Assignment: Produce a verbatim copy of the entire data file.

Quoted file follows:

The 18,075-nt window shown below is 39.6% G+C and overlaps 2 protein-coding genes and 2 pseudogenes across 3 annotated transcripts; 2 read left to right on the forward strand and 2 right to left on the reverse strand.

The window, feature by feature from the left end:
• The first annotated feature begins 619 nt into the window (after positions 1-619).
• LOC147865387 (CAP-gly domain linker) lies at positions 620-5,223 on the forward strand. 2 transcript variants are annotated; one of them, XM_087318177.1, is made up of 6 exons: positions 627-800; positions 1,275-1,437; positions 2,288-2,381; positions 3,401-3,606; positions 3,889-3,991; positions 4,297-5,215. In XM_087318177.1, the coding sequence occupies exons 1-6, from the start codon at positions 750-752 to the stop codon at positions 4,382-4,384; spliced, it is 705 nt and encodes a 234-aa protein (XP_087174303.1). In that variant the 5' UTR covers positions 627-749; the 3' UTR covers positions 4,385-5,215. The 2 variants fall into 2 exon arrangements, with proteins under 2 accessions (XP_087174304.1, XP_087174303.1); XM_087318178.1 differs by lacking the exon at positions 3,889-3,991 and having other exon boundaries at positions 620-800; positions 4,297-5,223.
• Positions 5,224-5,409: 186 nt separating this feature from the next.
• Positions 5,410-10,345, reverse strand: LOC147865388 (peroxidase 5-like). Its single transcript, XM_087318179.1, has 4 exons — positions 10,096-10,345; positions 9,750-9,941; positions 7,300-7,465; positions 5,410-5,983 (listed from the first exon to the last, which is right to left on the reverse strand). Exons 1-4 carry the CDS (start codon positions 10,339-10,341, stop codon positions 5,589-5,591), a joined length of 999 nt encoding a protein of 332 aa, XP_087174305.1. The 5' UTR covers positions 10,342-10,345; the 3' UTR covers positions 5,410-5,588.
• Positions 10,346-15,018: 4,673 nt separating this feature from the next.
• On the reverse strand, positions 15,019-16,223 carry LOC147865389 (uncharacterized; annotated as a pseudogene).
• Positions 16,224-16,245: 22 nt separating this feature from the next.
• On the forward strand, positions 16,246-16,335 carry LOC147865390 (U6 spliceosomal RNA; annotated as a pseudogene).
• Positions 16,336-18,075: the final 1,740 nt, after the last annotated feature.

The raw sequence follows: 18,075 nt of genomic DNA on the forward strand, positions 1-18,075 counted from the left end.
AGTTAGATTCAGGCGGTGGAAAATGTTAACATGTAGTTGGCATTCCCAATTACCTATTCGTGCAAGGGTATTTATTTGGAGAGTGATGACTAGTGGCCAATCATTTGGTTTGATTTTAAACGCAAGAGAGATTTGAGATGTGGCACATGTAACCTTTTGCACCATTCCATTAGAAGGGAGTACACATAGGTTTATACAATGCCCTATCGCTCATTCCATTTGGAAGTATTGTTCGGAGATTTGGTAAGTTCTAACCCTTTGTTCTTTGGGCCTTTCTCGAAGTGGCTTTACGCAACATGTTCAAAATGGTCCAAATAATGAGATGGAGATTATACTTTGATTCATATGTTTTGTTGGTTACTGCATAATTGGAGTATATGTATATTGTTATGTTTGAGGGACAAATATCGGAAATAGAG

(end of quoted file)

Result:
The 18,075-nt window shown below is 39.6% G+C and overlaps 2 protein-coding genes and 2 pseudogenes across 3 annotated transcripts; 2 read left to right on the forward strand and 2 right to left on the reverse strand.

The window, feature by feature from the left end:
• The first annotated feature begins 619 nt into the window (after positions 1-619).
• LOC147865387 (CAP-gly domain linker) lies at positions 620-5,223 on the forward strand. 2 transcript variants are annotated; one of them, XM_087318177.1, is made up of 6 exons: positions 627-800; positions 1,275-1,437; positions 2,288-2,381; positions 3,401-3,606; positions 3,889-3,991; positions 4,297-5,215. In XM_087318177.1, the coding sequence occupies exons 1-6, from the start codon at positions 750-752 to the stop codon at positions 4,382-4,384; spliced, it is 705 nt and encodes a 234-aa protein (XP_087174303.1). In that variant the 5' UTR covers positions 627-749; the 3' UTR covers positions 4,385-5,215. The 2 variants fall into 2 exon arrangements, with proteins under 2 accessions (XP_087174304.1, XP_087174303.1); XM_087318178.1 differs by lacking the exon at positions 3,889-3,991 and having other exon boundaries at positions 620-800; positions 4,297-5,223.
• Positions 5,224-5,409: 186 nt separating this feature from the next.
• Positions 5,410-10,345, reverse strand: LOC147865388 (peroxidase 5-like). Its single transcript, XM_087318179.1, has 4 exons — positions 10,096-10,345; positions 9,750-9,941; positions 7,300-7,465; positions 5,410-5,983 (listed from the first exon to the last, which is right to left on the reverse strand). Exons 1-4 carry the CDS (start codon positions 10,339-10,341, stop codon positions 5,589-5,591), a joined length of 999 nt encoding a protein of 332 aa, XP_087174305.1. The 5' UTR covers positions 10,342-10,345; the 3' UTR covers positions 5,410-5,588.
• Positions 10,346-15,018: 4,673 nt separating this feature from the next.
• On the reverse strand, positions 15,019-16,223 carry LOC147865389 (uncharacterized; annotated as a pseudogene).
• Positions 16,224-16,245: 22 nt separating this feature from the next.
• On the forward strand, positions 16,246-16,335 carry LOC147865390 (U6 spliceosomal RNA; annotated as a pseudogene).
• Positions 16,336-18,075: the final 1,740 nt, after the last annotated feature.

The raw sequence follows: 18,075 nt of genomic DNA on the forward strand, positions 1-18,075 counted from the left end.
AGTTAGATTCAGGCGGTGGAAAATGTTAACATGTAGTTGGCATTCCCAATTACCTATTCGTGCAAGGGTATTTATTTGGAGAGTGATGACTAGTGGCCAATCATTTGGTTTGATTTTAAACGCAAGAGAGATTTGAGATGTGGCACATGTAACCTTTTGCACCATTCCATTAGAAGGGAGTACACATAGGTTTATACAATGCCCTATCGCTCATTCCATTTGGAAGTATTGTTCGGAGATTTGGTAAGTTCTAACCCTTTGTTCTTTGGGCCTTTCTCGAAGTGGCTTTACGCAACATGTTCAAAATGGTCCAAATAATGAGATGGAGATTATACTTTGATTCATATGTTTTGTTGGTTACTGCATAATTGGAGTATATGTATATTGTTATGTTTGAGGGACAAATATCGGAAATAGAG